The House of Councilors Financial Affairs Committee approved a bill Thursday to allow troubled life insurers to cut guaranteed yields to policyholders, paving the way for Diet passage.
Committee members from the governing coalition of the Liberal Democratic Party, New Komeito and the New Conservative Party supported the bill to amend the Insurance Business Law.
The full Upper House is set to endorse the bill at a plenary session Friday, and the legislation is expected to take effect in late August.
Under current law, a life insurer can only cut its guaranteed yield after going bankrupt.
A guaranteed yield is the rate of investment return that an insurer promises its policyholders. A higher yield makes insurance premiums cheaper, and a cut in the yield would mean a reduction in insurance benefits.
The government-proposed legislation cleared the House of Representatives last month.
It is is designed to prevent life insurers from going bankrupt, which could destabilize the nation’s financial system.
All of the nation’s life insurance companies have said they do not plan to apply for permission to cut yields, fearing it would lead to a rash of angry clients canceling their policies.
The opposition camp criticized the new measure, saying it will force policyholders to shoulder the costs of a life insurance firm struggling to stay afloat.
Prime Minister Junichiro Koizumi said during Tuesday’s meeting of the Upper House committee it is “desirable” that life insurance companies avoid applying for yield cuts. However, it is “necessary to provide the alternative” to companies before they go under, he said.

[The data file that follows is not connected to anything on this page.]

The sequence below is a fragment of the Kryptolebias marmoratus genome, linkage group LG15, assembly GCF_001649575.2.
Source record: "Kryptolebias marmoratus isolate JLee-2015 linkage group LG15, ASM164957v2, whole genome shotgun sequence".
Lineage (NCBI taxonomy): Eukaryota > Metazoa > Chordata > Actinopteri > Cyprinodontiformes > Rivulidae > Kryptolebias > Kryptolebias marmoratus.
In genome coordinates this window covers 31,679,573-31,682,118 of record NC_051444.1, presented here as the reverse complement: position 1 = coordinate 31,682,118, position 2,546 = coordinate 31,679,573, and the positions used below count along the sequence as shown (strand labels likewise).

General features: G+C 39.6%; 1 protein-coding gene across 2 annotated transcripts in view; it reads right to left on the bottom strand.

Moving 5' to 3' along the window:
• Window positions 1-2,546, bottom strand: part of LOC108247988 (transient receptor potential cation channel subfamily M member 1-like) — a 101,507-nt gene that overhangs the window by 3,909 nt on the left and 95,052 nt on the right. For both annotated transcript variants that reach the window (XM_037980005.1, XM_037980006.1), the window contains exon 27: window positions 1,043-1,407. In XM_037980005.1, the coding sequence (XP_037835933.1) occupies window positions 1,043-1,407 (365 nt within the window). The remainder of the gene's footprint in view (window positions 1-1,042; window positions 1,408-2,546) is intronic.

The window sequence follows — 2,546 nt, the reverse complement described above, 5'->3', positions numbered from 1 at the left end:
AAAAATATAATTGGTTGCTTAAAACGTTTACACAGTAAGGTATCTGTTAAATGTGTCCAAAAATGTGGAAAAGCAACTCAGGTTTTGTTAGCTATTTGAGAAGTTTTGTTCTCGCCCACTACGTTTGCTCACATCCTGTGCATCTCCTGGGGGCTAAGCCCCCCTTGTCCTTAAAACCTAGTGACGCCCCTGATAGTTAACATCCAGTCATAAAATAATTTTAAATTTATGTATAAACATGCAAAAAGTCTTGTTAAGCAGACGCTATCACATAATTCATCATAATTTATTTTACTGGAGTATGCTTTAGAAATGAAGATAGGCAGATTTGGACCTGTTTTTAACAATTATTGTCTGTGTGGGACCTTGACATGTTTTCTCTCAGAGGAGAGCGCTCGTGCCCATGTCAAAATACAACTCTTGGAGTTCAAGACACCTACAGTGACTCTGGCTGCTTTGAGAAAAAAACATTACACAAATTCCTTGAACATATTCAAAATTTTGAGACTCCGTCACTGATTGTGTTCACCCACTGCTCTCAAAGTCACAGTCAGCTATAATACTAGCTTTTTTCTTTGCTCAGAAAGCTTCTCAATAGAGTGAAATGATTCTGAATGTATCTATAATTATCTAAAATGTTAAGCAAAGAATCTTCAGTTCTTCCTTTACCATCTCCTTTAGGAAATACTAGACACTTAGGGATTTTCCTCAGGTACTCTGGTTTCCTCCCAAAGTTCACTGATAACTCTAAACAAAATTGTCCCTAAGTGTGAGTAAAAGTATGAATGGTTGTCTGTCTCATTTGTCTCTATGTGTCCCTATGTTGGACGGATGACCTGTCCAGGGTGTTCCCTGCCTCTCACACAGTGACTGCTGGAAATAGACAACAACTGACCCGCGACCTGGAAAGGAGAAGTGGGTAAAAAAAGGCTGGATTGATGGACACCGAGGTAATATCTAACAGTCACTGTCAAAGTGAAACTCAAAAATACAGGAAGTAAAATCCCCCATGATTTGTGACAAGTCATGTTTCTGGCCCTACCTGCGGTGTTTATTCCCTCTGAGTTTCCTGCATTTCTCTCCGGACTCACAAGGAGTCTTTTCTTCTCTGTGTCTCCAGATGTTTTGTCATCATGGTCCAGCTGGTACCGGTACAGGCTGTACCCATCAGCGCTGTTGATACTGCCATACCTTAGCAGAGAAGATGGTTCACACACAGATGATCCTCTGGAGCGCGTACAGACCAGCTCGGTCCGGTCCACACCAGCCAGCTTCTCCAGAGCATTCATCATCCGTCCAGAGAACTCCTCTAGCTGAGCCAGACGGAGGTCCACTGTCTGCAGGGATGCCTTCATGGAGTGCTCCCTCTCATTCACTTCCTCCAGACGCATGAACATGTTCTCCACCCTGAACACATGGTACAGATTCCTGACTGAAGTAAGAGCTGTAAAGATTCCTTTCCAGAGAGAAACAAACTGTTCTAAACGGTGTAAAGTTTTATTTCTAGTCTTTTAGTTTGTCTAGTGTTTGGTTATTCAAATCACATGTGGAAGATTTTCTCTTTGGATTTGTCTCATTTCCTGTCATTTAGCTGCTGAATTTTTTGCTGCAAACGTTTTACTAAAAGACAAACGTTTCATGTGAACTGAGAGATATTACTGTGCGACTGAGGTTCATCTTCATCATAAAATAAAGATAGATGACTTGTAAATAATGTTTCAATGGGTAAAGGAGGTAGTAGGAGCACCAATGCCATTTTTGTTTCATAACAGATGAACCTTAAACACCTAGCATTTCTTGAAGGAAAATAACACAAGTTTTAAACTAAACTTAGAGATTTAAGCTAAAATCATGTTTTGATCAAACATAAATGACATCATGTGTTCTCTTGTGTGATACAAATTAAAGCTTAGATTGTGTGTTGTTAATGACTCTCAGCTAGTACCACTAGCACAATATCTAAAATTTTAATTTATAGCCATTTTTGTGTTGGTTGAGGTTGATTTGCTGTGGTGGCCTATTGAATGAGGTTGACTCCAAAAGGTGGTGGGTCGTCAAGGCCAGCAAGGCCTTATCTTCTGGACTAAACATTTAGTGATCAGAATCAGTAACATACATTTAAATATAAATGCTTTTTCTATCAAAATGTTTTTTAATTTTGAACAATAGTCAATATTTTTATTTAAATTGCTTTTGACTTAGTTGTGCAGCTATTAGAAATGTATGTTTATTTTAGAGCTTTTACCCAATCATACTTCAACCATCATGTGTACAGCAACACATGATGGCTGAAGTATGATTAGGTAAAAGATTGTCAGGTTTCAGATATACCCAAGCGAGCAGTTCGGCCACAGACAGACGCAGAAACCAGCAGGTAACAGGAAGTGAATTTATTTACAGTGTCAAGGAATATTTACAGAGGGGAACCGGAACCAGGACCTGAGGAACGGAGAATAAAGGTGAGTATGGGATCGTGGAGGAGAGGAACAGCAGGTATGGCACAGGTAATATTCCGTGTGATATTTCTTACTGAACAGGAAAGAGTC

Insurers promised high yields to attract customers during the asset-inflated boom years in the late 1980s. But plunging stock prices and record-low interest rates have made these promises hard to keep.
The bill requires a life insurance company applying for a yield cut to obtain consent from a minimum of 75 percent of representative policyholders.
Once an application is filed with the government, a policy cancellation becomes impossible.
After the government approves a yield cut, there will be a certain period before the cut is implemented, and if more than 10 percent of policyholders object during that period, no cut will be executed.
In a time of both misinformation and too much information, quality journalism is more crucial than ever.
By subscribing, you can help us get the story right.